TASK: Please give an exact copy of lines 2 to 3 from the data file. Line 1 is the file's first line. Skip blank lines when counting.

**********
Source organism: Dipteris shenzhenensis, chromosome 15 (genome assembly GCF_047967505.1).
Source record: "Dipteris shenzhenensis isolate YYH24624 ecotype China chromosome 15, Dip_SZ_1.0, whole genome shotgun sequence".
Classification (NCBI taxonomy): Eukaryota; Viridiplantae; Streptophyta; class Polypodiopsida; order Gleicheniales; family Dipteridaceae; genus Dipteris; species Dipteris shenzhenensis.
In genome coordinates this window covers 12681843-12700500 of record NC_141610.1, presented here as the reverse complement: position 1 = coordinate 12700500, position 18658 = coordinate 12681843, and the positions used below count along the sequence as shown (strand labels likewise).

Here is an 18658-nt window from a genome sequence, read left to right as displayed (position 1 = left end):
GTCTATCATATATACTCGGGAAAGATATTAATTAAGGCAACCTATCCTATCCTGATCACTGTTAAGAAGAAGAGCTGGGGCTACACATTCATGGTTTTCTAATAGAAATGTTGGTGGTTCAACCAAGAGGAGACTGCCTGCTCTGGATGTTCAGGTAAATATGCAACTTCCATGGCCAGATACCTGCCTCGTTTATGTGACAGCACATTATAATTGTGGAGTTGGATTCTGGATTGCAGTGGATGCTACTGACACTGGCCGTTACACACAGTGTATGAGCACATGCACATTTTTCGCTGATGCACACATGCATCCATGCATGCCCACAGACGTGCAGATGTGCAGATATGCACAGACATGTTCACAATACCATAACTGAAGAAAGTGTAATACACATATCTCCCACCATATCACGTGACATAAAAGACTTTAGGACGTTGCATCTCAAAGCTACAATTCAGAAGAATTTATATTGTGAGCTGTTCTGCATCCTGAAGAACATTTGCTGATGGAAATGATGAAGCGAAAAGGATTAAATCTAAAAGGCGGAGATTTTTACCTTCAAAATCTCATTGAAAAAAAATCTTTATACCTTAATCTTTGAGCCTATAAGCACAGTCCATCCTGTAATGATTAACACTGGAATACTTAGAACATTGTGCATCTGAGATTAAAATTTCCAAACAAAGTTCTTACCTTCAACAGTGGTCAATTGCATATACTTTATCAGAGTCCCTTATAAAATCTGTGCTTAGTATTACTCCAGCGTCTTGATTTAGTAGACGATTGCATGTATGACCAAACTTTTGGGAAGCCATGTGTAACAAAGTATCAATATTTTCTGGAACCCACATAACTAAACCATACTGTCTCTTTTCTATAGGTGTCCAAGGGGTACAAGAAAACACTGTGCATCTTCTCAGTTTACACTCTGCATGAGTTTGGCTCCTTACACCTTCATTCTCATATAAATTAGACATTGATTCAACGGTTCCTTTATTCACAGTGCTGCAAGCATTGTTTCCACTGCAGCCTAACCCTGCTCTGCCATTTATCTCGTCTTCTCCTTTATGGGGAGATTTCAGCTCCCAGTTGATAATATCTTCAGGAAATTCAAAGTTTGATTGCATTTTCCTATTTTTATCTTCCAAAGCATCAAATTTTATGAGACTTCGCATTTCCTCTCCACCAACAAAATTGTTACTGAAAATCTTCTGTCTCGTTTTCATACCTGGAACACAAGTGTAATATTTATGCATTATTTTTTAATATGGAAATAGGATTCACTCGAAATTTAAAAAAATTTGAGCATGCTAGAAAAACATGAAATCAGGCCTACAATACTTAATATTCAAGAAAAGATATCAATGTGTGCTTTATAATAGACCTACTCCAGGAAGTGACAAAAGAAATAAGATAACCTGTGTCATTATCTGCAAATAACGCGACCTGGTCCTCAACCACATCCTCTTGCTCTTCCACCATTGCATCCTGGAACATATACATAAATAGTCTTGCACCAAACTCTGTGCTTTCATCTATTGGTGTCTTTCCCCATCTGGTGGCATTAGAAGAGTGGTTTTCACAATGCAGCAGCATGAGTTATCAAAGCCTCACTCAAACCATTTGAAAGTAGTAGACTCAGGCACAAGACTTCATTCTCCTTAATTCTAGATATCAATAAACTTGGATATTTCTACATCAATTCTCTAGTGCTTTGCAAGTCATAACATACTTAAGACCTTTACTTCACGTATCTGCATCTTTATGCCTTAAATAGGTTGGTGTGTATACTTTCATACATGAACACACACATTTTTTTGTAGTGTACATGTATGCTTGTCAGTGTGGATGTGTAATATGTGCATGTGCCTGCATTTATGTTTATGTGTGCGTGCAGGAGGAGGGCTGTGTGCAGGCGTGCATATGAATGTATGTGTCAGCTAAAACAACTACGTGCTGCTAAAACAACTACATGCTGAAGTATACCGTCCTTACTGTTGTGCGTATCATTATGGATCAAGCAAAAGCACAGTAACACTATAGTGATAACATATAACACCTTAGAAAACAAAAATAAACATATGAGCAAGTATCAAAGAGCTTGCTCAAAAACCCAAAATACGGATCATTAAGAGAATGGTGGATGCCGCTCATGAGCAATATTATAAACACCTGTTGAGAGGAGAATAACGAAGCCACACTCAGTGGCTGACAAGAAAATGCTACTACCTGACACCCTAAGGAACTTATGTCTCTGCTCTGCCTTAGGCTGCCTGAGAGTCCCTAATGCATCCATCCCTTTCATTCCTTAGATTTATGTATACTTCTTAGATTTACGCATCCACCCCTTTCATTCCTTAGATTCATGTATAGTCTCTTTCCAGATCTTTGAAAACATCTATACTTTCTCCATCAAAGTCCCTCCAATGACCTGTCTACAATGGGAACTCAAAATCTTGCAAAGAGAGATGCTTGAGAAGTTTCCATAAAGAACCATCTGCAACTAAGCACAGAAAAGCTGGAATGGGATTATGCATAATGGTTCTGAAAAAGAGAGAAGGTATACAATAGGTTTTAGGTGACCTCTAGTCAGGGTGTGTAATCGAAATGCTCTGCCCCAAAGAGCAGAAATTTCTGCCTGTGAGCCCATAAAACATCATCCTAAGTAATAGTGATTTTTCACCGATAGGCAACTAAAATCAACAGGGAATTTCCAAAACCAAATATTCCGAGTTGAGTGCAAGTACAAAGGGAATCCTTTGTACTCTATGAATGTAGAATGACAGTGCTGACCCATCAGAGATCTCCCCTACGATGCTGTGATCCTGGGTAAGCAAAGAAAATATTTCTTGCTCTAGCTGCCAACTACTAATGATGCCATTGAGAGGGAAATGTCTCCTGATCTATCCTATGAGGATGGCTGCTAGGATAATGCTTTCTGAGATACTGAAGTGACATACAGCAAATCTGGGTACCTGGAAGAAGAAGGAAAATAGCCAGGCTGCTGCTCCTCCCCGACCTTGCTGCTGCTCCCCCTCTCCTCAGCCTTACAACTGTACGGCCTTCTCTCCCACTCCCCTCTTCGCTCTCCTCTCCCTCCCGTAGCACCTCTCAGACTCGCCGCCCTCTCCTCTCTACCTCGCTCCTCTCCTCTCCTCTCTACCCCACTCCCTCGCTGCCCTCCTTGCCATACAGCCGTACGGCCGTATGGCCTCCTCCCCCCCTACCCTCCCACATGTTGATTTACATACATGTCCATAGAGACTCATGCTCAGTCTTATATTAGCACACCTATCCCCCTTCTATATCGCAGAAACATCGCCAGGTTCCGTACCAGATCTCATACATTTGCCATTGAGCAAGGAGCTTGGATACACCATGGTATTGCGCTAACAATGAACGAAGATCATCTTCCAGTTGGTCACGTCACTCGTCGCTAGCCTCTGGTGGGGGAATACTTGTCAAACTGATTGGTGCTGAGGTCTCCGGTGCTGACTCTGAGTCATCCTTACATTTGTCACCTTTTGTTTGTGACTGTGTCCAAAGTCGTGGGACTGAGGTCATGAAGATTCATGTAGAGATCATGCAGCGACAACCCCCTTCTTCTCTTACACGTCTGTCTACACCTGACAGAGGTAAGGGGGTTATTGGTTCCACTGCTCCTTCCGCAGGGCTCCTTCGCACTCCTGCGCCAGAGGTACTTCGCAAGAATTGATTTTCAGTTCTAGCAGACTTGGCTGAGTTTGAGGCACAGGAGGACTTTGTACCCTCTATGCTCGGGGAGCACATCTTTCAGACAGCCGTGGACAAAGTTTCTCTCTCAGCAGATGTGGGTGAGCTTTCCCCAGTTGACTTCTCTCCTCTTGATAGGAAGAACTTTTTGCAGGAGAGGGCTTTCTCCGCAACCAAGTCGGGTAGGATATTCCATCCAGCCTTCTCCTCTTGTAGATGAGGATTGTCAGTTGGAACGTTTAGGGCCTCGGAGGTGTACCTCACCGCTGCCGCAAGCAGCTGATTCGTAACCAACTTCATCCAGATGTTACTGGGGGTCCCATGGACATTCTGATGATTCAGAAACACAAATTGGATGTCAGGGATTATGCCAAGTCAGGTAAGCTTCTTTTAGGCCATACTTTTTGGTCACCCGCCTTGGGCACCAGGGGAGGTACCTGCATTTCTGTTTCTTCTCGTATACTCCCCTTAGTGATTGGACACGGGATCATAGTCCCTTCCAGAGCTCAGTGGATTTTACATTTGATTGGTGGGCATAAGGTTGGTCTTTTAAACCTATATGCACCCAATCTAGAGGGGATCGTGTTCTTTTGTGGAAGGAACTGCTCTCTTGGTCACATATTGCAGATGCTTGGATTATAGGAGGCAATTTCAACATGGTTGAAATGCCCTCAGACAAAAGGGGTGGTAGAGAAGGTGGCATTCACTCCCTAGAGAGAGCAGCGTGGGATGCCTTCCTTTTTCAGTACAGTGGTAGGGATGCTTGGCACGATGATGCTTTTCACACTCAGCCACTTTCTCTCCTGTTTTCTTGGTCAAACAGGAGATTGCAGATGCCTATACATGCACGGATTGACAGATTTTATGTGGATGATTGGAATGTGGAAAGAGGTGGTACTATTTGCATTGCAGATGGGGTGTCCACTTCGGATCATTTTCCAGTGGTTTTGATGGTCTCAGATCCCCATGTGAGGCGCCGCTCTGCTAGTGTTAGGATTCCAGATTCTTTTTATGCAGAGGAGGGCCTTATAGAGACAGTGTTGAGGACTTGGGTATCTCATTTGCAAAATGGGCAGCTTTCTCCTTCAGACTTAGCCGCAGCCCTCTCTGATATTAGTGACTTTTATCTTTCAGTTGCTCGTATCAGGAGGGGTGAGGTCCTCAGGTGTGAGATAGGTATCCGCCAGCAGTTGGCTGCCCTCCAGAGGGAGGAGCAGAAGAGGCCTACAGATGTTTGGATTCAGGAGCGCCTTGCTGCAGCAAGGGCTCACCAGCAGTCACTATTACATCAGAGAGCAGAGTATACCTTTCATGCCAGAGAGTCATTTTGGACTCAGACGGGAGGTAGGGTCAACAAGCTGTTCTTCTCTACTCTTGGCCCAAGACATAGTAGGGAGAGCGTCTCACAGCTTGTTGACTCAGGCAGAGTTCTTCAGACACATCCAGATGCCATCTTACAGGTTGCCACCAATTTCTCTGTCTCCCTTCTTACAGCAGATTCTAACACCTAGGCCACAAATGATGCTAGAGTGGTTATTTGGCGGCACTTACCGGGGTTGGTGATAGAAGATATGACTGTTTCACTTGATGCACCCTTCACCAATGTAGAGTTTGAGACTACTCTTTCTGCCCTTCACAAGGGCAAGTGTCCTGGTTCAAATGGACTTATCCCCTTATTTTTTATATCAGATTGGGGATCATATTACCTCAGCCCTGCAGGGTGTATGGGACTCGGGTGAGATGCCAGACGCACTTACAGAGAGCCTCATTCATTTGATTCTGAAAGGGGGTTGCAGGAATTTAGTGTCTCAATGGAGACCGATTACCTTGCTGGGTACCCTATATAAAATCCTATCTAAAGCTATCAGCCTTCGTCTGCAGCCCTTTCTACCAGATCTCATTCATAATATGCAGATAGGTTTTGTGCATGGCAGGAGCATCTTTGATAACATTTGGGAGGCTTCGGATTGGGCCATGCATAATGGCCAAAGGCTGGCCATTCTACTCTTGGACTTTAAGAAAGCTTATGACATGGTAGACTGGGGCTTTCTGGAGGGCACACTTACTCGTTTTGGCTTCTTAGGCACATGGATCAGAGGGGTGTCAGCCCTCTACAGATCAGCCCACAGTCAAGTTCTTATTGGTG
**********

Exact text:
Source record: "Dipteris shenzhenensis isolate YYH24624 ecotype China chromosome 15, Dip_SZ_1.0, whole genome shotgun sequence".
Classification (NCBI taxonomy): Eukaryota; Viridiplantae; Streptophyta; class Polypodiopsida; order Gleicheniales; family Dipteridaceae; genus Dipteris; species Dipteris shenzhenensis.